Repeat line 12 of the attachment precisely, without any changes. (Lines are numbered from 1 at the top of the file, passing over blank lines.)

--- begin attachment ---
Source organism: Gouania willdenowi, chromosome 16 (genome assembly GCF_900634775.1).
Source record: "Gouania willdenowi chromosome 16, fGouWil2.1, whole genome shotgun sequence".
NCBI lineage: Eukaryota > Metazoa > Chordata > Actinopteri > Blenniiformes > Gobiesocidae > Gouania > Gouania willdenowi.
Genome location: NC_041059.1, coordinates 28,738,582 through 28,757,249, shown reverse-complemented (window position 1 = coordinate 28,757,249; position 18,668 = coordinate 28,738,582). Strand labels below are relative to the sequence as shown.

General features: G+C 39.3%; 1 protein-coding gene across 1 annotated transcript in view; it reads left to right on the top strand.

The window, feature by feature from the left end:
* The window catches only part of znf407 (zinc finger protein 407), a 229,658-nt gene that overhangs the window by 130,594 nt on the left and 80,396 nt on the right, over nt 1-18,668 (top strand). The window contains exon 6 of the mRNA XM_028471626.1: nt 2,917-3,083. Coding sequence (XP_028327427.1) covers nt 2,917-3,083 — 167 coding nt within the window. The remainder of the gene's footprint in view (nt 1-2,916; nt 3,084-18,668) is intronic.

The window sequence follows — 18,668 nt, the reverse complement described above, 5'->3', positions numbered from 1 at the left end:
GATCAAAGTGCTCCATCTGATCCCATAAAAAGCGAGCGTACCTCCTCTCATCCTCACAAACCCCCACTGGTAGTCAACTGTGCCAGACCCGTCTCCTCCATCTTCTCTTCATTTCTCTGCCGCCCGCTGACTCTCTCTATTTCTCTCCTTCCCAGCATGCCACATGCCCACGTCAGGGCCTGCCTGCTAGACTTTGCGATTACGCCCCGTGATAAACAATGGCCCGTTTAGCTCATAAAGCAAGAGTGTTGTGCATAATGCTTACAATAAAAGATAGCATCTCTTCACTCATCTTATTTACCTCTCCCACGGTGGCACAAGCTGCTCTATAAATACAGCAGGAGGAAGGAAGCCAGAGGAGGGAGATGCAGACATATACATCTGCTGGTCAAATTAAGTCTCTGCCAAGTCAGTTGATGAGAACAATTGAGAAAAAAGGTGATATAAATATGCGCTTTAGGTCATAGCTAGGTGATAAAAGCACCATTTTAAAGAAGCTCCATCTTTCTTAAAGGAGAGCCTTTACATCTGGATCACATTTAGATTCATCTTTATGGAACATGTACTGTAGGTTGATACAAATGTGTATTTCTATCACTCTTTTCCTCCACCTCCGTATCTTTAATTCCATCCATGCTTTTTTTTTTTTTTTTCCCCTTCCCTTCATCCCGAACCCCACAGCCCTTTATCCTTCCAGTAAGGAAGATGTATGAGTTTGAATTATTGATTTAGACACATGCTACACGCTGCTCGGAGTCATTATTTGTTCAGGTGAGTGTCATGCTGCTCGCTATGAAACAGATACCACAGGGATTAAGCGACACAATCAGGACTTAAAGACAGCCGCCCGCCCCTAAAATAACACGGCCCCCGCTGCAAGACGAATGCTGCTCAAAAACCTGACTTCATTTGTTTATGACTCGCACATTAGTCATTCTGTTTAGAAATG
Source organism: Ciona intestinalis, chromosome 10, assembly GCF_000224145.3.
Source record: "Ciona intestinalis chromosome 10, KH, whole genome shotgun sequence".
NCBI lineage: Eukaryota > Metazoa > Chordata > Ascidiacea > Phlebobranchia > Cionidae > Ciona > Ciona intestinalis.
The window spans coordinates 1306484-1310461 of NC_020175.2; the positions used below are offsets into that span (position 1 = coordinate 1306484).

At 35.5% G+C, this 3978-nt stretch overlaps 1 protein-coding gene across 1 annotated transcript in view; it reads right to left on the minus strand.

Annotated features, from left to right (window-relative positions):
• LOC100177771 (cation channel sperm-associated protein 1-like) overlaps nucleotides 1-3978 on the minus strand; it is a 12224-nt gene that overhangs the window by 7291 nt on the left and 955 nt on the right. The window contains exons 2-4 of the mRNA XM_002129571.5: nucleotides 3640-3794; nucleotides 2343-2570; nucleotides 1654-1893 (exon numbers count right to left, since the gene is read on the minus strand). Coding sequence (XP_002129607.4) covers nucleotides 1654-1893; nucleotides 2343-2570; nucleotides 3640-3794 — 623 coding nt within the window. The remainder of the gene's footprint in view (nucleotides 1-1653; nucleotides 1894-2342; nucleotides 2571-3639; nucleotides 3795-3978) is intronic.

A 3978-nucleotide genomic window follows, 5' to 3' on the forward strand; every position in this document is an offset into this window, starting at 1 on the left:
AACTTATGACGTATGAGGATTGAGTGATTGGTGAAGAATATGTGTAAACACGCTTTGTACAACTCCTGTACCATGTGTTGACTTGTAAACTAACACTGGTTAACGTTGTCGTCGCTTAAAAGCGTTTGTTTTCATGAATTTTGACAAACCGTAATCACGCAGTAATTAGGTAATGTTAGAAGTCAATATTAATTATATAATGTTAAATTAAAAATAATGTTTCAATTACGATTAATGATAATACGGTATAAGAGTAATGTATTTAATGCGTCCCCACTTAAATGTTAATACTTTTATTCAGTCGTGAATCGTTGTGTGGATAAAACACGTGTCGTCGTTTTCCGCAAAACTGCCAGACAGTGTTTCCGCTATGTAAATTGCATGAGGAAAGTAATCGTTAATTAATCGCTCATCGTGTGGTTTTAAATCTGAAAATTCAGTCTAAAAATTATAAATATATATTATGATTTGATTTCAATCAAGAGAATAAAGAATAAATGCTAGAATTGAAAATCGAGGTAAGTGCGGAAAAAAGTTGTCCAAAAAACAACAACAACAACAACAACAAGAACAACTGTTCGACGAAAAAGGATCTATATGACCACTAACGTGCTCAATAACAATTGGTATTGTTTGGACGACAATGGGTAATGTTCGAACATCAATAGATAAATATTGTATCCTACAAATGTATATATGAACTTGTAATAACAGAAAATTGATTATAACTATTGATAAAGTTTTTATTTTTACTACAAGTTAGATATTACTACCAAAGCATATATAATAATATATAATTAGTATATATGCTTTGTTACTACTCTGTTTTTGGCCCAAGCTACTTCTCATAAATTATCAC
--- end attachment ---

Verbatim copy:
NCBI lineage: Eukaryota > Metazoa > Chordata > Ascidiacea > Phlebobranchia > Cionidae > Ciona > Ciona intestinalis.